Up front, Junior Sisk and Ramblers Choice make their feelings abundantly clear. Opening their third Rebel CD with a Tim Massey/Rick Pardue/Junior Sisk composition, “A Far Cry From Lester And Earl,” they more or less lay it out there, declaring that bluegrass is nothing like it was in the past and wondering how long it will last. Such songs of concern are common in musics of all types, but this one has some clever hooks, both in the wording (We’re way down below that high, lonesome sound) and in the construction (using lines and melody from well-known songs for the second verse, and riding out on “Home, Sweet Home”).
Having made their declaration, Sisk and the band proceed through 12 more cuts that, with the exception of the country-rock colorings of “The Sound Of Your Name,” remain rooted strongly in the traditional sound. “Another Man’s Arms” is a prisoner’s lament song done fast and classic. Two others, “Sea Of Regret” and “String, Eraser And Blotter” recall the three-quarter-time Stanley sound. “String, Eraser And Blotter” is the more colorful and the more interesting of the two, the objects mentioned in the title being things the singer needs to get over a lost love. “Thankful For Each Day,” sung as an a cappella quartet, is the lone gospel tune and a good one, while “Ariadne” is Billy Hawks’ old-sounding fiddle composition. The recording also includes the aforementioned poetic and slow country tune “The Sound Of Your Name” (with guest Rhonda Vincent and a nifty key change in the chorus) and Tom T. and Dixie Hall’s humorous and morbid ballad “The Grave Robber,” both of which, along with “String, Eraser And Blotter” and “A Far Cry From Lester And Earl,” are highlight picks.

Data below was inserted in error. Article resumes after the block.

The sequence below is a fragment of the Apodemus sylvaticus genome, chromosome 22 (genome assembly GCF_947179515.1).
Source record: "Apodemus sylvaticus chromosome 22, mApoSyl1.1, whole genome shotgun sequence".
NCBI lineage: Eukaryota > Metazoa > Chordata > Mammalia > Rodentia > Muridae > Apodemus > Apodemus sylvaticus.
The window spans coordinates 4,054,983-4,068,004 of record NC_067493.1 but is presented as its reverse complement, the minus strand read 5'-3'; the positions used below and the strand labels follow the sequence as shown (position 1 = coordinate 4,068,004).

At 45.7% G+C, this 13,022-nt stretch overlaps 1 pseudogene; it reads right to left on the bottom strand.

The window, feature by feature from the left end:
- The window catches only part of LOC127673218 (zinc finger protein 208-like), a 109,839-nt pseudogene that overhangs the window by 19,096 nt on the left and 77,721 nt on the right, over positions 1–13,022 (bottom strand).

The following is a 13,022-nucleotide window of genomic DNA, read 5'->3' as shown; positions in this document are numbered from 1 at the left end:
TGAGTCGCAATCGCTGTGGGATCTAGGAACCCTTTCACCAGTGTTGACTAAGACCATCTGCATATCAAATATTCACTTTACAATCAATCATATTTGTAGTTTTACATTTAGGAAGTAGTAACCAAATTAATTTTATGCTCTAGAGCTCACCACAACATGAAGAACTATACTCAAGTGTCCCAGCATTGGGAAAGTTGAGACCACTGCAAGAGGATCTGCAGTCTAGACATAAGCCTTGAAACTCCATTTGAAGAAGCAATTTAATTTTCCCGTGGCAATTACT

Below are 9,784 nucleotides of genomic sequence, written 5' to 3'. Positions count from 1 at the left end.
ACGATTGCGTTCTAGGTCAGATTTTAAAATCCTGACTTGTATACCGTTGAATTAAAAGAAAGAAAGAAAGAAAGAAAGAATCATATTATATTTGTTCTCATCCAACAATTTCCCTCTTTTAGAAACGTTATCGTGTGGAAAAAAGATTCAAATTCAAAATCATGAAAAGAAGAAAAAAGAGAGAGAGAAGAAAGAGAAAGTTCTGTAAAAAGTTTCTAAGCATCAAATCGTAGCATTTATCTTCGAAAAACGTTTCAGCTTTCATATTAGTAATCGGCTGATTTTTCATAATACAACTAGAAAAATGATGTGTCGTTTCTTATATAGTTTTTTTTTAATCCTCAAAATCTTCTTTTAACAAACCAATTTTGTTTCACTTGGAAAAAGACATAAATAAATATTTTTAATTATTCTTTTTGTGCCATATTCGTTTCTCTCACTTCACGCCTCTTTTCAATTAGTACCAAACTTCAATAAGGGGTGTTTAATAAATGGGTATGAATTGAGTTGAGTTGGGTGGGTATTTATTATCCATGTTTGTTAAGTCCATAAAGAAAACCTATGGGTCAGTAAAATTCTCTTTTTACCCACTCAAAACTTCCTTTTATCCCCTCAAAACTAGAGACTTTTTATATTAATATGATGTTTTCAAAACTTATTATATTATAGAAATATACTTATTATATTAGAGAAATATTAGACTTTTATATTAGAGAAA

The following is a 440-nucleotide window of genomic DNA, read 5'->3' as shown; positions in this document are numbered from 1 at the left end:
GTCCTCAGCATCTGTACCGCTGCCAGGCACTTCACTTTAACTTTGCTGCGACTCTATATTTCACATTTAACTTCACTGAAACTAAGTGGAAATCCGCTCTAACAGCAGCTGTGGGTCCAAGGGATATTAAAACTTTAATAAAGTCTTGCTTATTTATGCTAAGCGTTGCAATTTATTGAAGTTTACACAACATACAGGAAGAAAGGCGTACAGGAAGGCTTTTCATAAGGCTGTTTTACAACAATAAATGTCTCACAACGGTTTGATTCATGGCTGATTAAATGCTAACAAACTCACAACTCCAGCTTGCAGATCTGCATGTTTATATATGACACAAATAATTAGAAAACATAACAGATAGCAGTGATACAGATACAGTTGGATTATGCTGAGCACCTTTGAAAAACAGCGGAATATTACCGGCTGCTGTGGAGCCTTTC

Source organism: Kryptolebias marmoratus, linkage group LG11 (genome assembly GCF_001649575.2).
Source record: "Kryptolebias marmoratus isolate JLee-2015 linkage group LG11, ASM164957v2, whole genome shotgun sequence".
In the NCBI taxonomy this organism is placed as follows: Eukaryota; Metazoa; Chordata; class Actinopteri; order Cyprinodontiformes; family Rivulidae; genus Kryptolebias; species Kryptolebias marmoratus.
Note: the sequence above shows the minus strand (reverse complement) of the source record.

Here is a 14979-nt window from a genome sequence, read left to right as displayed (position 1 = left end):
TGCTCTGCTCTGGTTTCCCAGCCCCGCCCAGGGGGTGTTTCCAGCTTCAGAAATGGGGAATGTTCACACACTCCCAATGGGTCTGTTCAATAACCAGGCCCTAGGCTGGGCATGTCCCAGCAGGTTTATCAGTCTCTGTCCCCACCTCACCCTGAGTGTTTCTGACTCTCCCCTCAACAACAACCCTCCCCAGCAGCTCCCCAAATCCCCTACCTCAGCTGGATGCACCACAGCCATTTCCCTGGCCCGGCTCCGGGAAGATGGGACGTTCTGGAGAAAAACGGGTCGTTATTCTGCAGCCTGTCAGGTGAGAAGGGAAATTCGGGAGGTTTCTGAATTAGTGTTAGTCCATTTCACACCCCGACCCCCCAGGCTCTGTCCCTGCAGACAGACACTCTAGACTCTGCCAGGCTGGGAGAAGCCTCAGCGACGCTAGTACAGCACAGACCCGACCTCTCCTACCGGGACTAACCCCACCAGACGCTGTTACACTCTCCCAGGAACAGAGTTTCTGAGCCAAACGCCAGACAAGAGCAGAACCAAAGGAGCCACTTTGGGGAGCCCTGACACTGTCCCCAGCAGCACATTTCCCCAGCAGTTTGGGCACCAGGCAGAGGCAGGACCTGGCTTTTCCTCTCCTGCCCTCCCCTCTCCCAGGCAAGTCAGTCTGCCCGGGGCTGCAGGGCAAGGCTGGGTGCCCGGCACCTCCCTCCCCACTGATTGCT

With this recording, Sisk continues creating fine traditional-based bluegrass and continues strengthening the Ramblers Choice sound. Both of those things are a great positive to the traditional wing of bluegrass. (Rebel Records, P.O. Box 7405, Charlottesville, VA 22906, www.rebelrecords.com.) BW